Just by Centre Point near Tottenham Court Road tube station is a little row of Korean restaurants on St. Giles High Street. I’d not tried any of them but a few weeks ago, I had the opportunity when I met up with Sam of life outside the viewfinder in the centre of town; we’d decided on Seoul Bakery, a place I’d first heard about from Tommy at This is Naive. It’s probably the smallest of the restaurants along the row, with only three tables, and quite possibly the one with the most character.

The place was already packed with young Koreans by noon on that Easter Sunday and we had to share a table with two other groups of two – very cosy. The first thing to take my notice was that the walls were absolutely covered with graffiti. I have no idea whether they actually bake any of it on site but they do have baked goods for sale, along with stickers, stationery and socks. I fell for the place immediately and also for its basic menu full of simple Korean dishes: kimbap, bibimbap, tteokbokki, pajeon and simple soupy stews.

We started with a bulgogi beef bibimbap (no dolsot here – aka. hot stone pot) which came along with a giant bottle of all the gochujang-based sauce we could ever want or need. A good squeeze of the bottle and a thorough mixing of everything and we were soon tucking in to the spicy rice, beef and vegetables.

Bulgogi Beef Bibimbap

Tteokbokki could be ordered plain or with a variety of additions; we chose the one with dumplings – dumpling tteokbokki. The sauce wasn’t as spicy as I normally like it but it was a tasty rendition.

Tteokbokki

A seafood pajeon was absolutely fantastic, just as good as others I’ve had in other restaurants, and was all crisp and greaseless and filled with more seafood than I expected for the price.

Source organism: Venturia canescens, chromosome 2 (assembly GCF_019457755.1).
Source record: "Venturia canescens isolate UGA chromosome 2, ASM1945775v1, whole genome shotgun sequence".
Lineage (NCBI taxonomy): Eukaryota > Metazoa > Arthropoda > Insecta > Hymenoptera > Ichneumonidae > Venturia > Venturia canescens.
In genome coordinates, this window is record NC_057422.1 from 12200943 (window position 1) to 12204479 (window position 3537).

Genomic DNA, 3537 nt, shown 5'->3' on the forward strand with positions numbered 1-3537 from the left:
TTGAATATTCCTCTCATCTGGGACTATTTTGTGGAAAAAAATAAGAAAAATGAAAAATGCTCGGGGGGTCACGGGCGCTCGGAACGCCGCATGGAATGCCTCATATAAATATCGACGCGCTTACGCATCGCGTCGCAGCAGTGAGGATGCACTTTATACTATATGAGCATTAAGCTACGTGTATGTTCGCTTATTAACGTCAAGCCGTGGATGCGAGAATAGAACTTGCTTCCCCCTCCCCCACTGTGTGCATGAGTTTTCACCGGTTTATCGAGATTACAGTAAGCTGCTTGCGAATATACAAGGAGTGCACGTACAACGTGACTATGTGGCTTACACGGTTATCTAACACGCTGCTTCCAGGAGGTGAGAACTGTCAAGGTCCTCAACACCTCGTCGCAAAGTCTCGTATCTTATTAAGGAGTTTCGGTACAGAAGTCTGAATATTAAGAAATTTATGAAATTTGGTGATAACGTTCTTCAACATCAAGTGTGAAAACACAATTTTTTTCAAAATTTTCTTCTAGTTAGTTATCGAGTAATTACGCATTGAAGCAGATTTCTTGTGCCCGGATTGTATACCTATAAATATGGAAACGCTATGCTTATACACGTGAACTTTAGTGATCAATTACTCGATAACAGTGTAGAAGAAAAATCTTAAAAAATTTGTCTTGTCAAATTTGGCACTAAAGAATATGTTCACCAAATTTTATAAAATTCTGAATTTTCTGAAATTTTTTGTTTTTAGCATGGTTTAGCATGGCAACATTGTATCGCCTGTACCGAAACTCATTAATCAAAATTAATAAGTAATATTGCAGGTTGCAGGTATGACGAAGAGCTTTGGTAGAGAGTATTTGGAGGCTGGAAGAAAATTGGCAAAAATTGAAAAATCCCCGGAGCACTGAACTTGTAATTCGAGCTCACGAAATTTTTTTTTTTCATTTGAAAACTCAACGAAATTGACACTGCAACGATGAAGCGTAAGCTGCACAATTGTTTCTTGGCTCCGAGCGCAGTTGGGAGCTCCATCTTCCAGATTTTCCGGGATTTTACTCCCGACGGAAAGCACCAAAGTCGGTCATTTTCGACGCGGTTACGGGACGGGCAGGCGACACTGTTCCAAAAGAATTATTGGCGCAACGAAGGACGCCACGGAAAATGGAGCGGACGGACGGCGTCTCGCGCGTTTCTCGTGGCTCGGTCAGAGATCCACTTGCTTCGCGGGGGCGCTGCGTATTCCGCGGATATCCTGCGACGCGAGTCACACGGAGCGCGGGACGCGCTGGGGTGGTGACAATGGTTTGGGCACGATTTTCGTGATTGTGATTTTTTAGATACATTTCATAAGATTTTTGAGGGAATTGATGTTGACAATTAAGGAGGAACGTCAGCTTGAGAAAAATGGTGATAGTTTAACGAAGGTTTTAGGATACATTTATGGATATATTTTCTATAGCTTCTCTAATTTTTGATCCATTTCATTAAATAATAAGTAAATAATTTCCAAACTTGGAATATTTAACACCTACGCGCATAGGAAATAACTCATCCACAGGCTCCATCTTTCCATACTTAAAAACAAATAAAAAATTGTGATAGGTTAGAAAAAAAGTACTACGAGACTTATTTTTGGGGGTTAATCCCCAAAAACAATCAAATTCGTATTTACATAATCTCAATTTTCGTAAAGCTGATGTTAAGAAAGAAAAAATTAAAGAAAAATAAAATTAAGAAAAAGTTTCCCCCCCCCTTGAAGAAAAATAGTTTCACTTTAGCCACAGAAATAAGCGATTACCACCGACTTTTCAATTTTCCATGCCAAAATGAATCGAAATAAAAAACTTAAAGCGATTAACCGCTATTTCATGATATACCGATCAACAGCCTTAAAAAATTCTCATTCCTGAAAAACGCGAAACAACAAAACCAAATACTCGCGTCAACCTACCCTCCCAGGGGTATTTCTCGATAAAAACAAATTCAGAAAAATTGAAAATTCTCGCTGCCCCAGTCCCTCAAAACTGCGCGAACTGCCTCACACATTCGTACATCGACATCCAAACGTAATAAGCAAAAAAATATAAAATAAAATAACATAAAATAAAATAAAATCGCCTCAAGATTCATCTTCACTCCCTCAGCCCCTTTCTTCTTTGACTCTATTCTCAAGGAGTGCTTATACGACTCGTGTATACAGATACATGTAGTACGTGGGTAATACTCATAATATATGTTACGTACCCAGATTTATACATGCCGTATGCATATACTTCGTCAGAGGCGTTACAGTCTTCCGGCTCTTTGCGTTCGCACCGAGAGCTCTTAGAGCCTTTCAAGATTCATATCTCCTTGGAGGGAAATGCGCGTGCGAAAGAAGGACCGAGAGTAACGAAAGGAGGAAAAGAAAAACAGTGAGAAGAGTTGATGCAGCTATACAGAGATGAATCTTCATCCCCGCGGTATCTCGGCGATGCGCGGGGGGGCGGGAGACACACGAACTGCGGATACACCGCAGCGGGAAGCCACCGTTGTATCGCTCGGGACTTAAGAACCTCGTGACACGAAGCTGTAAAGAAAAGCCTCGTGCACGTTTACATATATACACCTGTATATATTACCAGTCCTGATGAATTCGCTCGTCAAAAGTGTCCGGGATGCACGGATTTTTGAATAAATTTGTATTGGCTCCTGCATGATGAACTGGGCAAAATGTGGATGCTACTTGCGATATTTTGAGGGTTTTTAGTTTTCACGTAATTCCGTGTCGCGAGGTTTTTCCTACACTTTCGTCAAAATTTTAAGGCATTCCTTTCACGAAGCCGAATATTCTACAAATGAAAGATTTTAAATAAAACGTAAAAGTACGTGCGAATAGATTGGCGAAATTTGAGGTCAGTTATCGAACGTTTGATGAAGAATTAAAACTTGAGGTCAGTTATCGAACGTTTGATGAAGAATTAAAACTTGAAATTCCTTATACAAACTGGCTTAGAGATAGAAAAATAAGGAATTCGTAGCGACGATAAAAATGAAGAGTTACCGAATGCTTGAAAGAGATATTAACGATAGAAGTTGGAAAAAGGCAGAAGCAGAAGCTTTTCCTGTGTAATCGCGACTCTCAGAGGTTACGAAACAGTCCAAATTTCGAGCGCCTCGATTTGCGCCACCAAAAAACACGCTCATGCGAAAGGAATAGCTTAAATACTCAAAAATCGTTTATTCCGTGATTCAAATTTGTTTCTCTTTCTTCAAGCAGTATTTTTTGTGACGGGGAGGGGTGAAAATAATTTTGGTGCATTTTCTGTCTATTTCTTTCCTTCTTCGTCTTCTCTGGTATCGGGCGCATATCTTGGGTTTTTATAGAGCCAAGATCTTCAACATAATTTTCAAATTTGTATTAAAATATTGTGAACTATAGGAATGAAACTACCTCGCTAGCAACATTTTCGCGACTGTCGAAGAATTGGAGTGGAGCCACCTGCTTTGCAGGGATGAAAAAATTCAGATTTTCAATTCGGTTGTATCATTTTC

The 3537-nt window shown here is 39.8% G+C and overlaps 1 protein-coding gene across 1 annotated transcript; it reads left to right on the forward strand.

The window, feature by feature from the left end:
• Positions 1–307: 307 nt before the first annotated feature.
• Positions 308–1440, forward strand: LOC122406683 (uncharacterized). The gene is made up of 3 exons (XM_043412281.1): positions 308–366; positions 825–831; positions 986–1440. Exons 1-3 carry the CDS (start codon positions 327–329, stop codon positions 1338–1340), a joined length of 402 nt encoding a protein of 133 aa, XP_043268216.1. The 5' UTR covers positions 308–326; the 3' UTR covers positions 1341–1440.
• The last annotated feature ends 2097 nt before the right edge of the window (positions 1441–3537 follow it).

Seafood Pajeon

And they’re not averse to the sharing of dishes too. These were the bowls we got from which to eat – the handle does come in handy when you have to carry your bowl for lack of space on the table!

Bowl

This isn’t a place to linger as there’s likely to be a small queue at the door: pay your bill and go (pausing to choose any extras – I left with little bear memo stickies to use as bookmarks). Ours came to less than £20 (I think about £17) for all this and two aloe drinks. Still, the place is great for a cheap and quick Korean meal.

Seoul Bakery
55 St. Giles High Street
London WC2H 8LH

Seoul Bakery on Urbanspoon

Did you know that this week is Spam Appreciation Week? I have no idea how these food weeks are allocated but this was one I could get behind. My love of Spam is well documented and I know I’m not the only one! The very kind people at Spam UK got in touch with me through Twitter earlier this week and sent me a few cans as well as an apron and spatula and I’m starting to put those tins into good use.

Kimchi and Spam Bokkeumbap